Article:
Three issues are prominent this week: the state of the budget, efforts to hire a new city manager and finance director, and the city’s recent victory in the lawsuit filed against Fillmore by the cities of Livermore and Industry.

Thanks to the chicanery, incompetence, unlawful activity, and incivility of our newly appointed Mayor Patti Walker, efforts to hire a new city manager have become confused and delayed. It would be helpful if our city council would decide exactly what salary would be paid to our new manager. However, Councilmembers Jamey Brooks and Gayle Washburn campaigned on the promise to cut the salaries of top management. Brooks insists on unspecified but significant cuts. But the employment brochure sent to prospective applicants for the job of city manager is misleading, mentioning nothing about this contentious issue. Very little time remains to hire a new manager – and find a new finance director. Right now, things are adrift.

The budget remains in utter disarray. Although former City Finance Director Barbara Smith left a balanced preliminary budget, except for tax and other information unavailable at that time, attempts by the interim finance director and interim city manager to complete an accurate and timely budget have, to date, failed. While much time has been spent on reformatting the budget (using a spread sheet which is easier to read), erroneous balances and transfers of funds to the new format have rendered it wildly inaccurate. These erroneous balances caused our interim city manager to proclaim that the city would be broke in 18 months without implementing drastic budget cuts. This proved to be untrue, thanks to the errors uncovered by Councilman Steve Conaway. Time for the production of an accurate preliminary budget is of the essence because the employment contracts for our interim city manager and finance director will expire in a matter of days.

Everything is being rushed, especially any meaningful analysis and deliberation by our city council. It is obvious that four of the five council members are not up to the task of evaluating the work. Only Councilman Conaway has shown a grasp of the problems. Although he had only a day to compare Smith’s preliminary numbers with the newly formatted preliminary budget numbers before the last council meeting, he discovered hundreds of thousands of dollars-worth of mistakes – many glaring. In fact Conaway found 37 serious errors, with less than a day to quickly check about two-thirds of the new preliminary budget. The other council members were clearly unprepared to assist in this evaluation because they had not done their homework before the meeting. It appears that the new preliminary budget has been prepared with too much haste.

Had Conaway not attended the meeting I fear the other four council members would have assented to the preliminary budget formulation with only minor changes. This is truly alarming. Incidentally, Conaway had secured a commitment from former (recently retired) Finance Director Barbara Smith, to come to city hall and assist in the transfer of funds from her preliminary budget to the new format – free of charge! This proposal, presented to Mayor Walker, Mr. Pennell, John Wooten, and Bill Bartels, was rejected out of hand. How’s that for cooperation in the interest of city business – as Brooks, Walker and Washburn promised during the last campaign? This is another example of how these council members put personal feelings ahead of city business. In private business they would all be fired.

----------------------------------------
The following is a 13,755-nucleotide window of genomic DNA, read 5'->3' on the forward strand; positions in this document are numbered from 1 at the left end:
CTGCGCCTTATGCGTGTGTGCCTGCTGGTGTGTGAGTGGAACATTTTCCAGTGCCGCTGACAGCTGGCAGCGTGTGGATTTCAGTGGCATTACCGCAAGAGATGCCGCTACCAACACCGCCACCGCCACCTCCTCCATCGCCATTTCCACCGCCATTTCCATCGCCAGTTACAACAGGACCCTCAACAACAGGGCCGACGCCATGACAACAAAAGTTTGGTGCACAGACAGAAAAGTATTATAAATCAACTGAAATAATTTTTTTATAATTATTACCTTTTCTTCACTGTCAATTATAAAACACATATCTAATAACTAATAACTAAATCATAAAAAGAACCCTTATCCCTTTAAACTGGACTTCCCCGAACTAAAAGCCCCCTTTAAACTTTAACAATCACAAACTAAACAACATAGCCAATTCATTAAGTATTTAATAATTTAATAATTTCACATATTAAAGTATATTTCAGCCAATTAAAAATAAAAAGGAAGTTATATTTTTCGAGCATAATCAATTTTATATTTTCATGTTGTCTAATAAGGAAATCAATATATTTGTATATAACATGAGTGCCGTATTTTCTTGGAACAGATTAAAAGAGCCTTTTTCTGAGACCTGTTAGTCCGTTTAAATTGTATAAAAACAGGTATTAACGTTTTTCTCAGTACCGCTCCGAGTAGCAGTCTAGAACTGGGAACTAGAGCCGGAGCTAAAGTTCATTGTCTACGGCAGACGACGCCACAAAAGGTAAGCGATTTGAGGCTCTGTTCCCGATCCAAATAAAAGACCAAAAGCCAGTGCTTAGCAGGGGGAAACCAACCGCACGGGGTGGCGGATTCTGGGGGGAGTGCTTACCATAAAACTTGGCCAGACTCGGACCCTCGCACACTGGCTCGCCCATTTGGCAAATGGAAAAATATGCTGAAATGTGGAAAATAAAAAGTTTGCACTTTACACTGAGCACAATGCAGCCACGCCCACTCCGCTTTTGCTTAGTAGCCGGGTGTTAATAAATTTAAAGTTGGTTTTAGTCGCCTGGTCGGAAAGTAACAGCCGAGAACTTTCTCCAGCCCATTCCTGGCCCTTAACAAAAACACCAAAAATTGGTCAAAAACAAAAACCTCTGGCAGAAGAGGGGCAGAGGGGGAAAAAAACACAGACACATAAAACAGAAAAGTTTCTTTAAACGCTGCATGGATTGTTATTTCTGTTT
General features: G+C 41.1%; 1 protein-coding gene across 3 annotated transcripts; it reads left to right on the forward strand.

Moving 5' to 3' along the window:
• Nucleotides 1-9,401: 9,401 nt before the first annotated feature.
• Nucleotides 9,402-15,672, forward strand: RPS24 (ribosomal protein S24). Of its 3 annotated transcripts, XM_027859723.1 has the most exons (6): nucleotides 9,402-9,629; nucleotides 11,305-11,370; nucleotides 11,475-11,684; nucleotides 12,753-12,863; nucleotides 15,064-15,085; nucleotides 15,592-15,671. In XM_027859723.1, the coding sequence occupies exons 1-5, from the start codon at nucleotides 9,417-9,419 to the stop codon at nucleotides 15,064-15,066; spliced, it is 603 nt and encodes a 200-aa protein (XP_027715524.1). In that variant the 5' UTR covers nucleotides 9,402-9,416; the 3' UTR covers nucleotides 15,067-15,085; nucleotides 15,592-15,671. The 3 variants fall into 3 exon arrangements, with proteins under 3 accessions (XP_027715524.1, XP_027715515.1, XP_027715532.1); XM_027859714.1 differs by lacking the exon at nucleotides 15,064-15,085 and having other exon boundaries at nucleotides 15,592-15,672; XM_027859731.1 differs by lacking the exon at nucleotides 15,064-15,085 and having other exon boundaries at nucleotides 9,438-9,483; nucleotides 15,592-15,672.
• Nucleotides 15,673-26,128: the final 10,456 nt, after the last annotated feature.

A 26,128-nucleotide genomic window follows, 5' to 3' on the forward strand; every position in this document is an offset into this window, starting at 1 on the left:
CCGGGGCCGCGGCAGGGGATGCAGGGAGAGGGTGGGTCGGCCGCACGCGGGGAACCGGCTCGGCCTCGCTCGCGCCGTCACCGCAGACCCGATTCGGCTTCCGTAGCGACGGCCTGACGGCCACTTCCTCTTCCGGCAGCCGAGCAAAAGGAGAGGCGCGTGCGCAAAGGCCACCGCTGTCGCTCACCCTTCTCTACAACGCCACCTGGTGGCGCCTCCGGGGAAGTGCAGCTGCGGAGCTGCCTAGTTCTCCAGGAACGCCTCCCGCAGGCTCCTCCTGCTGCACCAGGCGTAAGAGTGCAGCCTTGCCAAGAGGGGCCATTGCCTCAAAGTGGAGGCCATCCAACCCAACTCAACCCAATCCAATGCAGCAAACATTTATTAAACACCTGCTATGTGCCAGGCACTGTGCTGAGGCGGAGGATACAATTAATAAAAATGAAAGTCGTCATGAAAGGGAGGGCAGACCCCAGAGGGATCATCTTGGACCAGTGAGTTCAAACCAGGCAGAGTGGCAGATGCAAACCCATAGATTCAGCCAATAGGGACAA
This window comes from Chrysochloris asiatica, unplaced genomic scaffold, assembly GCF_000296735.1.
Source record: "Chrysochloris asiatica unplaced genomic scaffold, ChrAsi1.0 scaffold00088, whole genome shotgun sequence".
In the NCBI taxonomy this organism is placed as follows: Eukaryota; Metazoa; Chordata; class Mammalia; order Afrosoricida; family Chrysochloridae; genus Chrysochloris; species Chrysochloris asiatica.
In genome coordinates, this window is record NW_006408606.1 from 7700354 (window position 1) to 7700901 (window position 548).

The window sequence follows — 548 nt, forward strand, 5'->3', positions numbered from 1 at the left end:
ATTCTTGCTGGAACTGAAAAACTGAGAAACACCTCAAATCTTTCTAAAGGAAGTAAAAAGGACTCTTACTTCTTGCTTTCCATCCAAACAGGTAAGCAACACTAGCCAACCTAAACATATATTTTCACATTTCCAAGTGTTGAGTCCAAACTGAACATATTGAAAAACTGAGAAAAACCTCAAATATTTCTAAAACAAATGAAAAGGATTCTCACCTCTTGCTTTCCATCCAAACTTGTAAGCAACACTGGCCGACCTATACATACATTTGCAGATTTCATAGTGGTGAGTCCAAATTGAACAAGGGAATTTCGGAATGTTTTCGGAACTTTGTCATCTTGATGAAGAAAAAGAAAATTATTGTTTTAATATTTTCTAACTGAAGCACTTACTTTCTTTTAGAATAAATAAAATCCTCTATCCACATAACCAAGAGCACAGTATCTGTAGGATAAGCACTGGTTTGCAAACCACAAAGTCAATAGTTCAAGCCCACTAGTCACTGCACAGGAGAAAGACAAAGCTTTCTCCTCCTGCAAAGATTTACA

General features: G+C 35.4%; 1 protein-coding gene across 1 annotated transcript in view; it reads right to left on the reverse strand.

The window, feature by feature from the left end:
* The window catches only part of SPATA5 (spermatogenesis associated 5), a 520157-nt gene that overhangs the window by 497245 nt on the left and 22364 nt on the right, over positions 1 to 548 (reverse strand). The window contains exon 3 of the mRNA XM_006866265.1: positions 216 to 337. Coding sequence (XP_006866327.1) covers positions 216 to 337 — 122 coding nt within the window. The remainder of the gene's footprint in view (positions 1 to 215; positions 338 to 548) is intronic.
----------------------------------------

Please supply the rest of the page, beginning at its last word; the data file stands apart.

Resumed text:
Lastly, the Cities of Livermore and Insustry have lost their lawsuit against the City of Fillmore. Our twelve demurs were affirmed. That’s like having the court say, “I understand the facts you present in your complaint, but you don’t state a cause of action”. The suit even accused us of RICO crimes! The lawsuit was bogus from the beginning.

Maybe this will finally shut-down those loudmouthed Katzenjammers who have been shouting about the “unethical” contract the city entered with Virginia-based Owen & Minor, which has enriched city coffers by millions. We not only won the case, we may very well get attorney’s fees.

I recall the meeting when former City Manager Roy Payne presented this fantastic offer from Owens & Minor (one of the country’s largest medical supply companies) which brings in over $800,000 per year in sales taxes. This 20-year contract still has about 18-years to go.

Payne explained the contract in great detail and answered many questions. The contract was then scrutinized by our legal counsel and proclaimed valid and lawful. Only recently have the Katzenjammers (like Bob Stroh) gotten sentimental over alleged issues of “ethics.” Ironically, the idea of ethics has been shunned by Mayor Walker, as she has steadfastly refused to sign the city ethics code. Stroh went so far in his support for the (then Councilwoman Walker) as to proclaim that signing the ethics code would violate Walker’s First Amendment rights.
Isn’t politics great?
We should remember in November.